John 14:27 – “Peace I leave with you; my peace I give unto you: not as the world giveth, give I unto you. Let not your heart be troubled, neither let it be afraid.”
We live in troubling times. In fact, it often seems like our world is on the brink of collapse, and that civilization as we know it is on the precipice of the point-of-no-return. Our current crisis, the coronavirus, has the entire world on edge. According to Fox News, an astounding 793 people died in 24 hours in Italy. In the midst of these times, it is easy to view the matter much as Captain Nemo saw things when his beloved Nautilus was trapped in the Antarctic Ice: there is nowhere to go but down. In fact, the easiest course of action is to allow the panic and dread to overcome us and drag us down into the ocean of despair. Thankfully, our Captain is no mere man, but the Lord Jesus Christ; and He has left us with words of comfort and hope that are beyond any circumstance of this world.
After telling His apostles that He would be leaving to prepare a place for them, imagine the distress that must have seeped up into their hearts. They had left everything to follow Him, they had endured mocking and scorn, they were eagerly and joyfully awaiting the fulfillment of the Kingdom of God. And now the One they had given their lives for was leaving them. Yet, the Lord Jesus comforted them with these words: “Peace I leave with you; my peace I give unto you: not as the world giveth, give I unto you. Let not your heart be troubled, neither let it be afraid.”
What is this peace that Jesus left with us? It is none other than peace with God. You see, the fundamental need of humanity is not safety from worldly circumstances, but safety from God and safety with God. All of us are born enemies of God; our natural state is in Adam, and in Adam all die. But thanks be to God, who while we were yet His enemies sent His Son to be the propitiation for our sins, so that being justified by faith in Christ, we may have peace with God (see Romans 5)! Because we have this peace, because God is now our Father as well as our Lord, we are able say with Paul, “For I am persuaded, that neither death, nor life, nor angels, nor principalities, nor powers, nor things present, nor things to come, nor height, nor depth, nor any other creature, shall be able to separate us from the love of God, which is in Christ Jesus our Lord” (Rom. 8:38-39).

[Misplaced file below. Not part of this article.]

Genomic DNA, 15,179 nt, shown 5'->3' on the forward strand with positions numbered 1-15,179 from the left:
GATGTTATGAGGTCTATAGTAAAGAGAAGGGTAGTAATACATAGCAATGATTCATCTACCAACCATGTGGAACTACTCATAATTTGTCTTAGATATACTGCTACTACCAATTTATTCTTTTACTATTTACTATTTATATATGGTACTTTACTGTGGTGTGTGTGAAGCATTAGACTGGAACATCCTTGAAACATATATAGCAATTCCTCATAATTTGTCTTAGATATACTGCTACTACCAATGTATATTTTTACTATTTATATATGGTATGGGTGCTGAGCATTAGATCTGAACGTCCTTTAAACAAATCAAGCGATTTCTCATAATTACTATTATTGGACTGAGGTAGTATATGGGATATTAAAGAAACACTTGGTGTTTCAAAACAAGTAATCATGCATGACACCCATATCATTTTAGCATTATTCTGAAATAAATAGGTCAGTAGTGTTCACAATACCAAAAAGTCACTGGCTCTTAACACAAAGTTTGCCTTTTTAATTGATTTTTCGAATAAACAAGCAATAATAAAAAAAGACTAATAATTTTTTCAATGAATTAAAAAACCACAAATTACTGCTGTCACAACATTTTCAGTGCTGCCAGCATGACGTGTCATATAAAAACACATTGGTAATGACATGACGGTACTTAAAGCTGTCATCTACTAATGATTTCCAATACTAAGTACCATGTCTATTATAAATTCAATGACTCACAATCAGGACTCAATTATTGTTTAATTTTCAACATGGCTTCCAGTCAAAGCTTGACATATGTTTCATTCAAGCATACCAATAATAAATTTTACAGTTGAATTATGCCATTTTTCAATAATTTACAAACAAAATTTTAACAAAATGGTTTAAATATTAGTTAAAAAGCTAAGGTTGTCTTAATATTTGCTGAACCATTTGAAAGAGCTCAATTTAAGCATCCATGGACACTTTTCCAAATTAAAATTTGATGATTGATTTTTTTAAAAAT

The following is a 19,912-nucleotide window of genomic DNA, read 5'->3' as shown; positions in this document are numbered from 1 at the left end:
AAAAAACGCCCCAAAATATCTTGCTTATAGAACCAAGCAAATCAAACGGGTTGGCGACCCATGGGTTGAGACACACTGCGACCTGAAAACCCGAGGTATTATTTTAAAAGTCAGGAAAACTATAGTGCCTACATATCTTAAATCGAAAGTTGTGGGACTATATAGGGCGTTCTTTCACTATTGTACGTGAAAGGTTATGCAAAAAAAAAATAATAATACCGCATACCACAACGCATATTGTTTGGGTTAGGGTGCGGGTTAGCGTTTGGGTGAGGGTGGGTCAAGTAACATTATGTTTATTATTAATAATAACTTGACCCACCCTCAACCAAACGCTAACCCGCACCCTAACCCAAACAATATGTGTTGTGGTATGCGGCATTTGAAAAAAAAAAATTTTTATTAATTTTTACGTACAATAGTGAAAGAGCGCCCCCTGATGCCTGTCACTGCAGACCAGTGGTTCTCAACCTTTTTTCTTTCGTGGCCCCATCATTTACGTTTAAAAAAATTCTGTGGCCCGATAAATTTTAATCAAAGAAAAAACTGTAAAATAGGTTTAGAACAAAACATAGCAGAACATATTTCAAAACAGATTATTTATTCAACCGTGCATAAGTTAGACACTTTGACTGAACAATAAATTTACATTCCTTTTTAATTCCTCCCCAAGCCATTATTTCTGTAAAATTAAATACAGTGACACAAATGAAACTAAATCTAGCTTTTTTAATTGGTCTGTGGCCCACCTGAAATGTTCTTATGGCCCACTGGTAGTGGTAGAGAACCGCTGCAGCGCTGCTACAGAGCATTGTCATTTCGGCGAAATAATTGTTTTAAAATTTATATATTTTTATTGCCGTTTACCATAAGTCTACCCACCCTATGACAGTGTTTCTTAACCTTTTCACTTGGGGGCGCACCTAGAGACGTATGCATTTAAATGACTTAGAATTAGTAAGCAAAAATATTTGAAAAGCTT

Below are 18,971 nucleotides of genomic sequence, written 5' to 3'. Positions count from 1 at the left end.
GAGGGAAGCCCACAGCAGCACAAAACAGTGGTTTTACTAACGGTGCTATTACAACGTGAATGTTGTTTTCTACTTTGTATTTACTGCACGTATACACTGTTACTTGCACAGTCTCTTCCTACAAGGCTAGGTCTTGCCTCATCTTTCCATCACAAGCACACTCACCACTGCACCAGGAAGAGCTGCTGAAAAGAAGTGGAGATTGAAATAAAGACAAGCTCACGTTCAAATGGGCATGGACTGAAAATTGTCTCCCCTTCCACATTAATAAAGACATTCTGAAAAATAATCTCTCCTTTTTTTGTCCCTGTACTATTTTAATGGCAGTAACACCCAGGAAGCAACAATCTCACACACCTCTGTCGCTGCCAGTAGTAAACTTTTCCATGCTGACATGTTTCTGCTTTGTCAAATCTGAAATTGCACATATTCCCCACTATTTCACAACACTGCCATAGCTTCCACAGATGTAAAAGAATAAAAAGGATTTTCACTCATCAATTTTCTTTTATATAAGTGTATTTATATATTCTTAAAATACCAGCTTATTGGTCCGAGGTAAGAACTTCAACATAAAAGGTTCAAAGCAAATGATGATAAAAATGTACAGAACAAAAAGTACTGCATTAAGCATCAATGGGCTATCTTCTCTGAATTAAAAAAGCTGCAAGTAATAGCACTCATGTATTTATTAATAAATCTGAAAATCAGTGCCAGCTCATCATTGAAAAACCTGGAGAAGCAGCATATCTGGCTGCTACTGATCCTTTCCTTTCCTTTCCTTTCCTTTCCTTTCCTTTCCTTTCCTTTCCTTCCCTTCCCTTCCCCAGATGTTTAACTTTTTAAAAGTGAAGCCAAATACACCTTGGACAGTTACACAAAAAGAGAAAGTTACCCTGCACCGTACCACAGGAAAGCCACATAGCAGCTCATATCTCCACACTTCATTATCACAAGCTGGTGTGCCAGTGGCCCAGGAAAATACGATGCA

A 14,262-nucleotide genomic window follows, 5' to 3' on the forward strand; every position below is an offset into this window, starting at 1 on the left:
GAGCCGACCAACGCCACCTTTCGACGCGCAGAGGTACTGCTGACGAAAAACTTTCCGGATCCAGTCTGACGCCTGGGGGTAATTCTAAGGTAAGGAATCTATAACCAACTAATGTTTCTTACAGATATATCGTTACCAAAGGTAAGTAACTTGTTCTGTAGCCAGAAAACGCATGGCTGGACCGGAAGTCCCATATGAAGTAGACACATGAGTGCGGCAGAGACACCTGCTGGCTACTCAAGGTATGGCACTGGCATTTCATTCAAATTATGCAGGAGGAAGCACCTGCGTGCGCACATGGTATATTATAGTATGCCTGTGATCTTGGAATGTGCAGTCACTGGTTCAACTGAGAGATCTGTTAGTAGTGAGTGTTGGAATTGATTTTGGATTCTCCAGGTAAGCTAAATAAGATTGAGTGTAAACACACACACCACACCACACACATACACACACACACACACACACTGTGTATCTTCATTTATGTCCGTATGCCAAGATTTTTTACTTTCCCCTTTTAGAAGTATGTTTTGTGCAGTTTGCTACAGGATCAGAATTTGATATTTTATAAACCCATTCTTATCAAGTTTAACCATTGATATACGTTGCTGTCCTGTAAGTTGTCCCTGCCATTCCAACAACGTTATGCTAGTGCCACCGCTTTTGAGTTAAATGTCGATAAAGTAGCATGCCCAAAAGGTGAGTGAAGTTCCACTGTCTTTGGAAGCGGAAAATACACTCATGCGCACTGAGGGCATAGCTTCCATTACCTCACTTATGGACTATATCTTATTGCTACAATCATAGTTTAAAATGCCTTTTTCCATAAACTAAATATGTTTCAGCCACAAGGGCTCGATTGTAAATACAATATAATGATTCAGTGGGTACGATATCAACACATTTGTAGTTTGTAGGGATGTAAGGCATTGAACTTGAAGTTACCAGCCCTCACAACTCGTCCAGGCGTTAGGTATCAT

Now, take note of the method in which the Lord Jesus gives us His peace. He puts it to us as a negative statement: “not as the world giveth, give I unto you.” The world gives only temporarily. Everything that world has to offer will pass away and turn to dust. Even the noble things of this world are temporal. But the peace of Christ is everlasting; since the sacrifice of Christ was a perfect offering, the peace He accomplished by it is perfect, meaning that it will not end. After World War One, the Allied powers brokered peace with the Central Powers, most notably Germany. This was the war to end all wars, the final great war, and afterwards there would be lasting peace; so said the dreamers. Only twenty years later, the Nazi party rose to power in Germany and began conquering Europe, leading to World War Two. But the peace of Christ has no end. The enmity between God and the people for whom Christ died has been done away with, so that there will never again be strife between God and His elect. But the world also gives selfishly. When the world gives, it demands something in return. I can’t help but think of the movie The Godfather. At the beginning of the movie, an undertaker comes to Don Corleone (“on this, the day of my daughter’s wedding”) and asks for a favor. The Don grants the favor, but tells the undertaker that one day he will come to cash in this favor. That is how the world gives. But that is not how Christ gives. You see, Christ grants peace because He loves His people. “Herein is love, not that we loved God, but that he loved us, and sent his Son to be the propitiation for our sins” (1 John 4:10).
And so, because of the love of Christ and the peace that we have with God, our hearts are not troubled, neither are they afraid. There is nothing that can end this peace or this love, not even a deadly global pandemic. The same One who gave Himself for us is the One who ordaineth all things whatsoever cometh to pass, as the confession puts it. So, Christian, do not let your heart be troubled, and do not be afraid. There is nothing in this world that can put your mind at ease; instead, look to Jesus and find peace in the midst of trouble. As the great St. Augustine said, “our hearts are restless till they find rest in Thee” (Confessions 1.1.1, found here).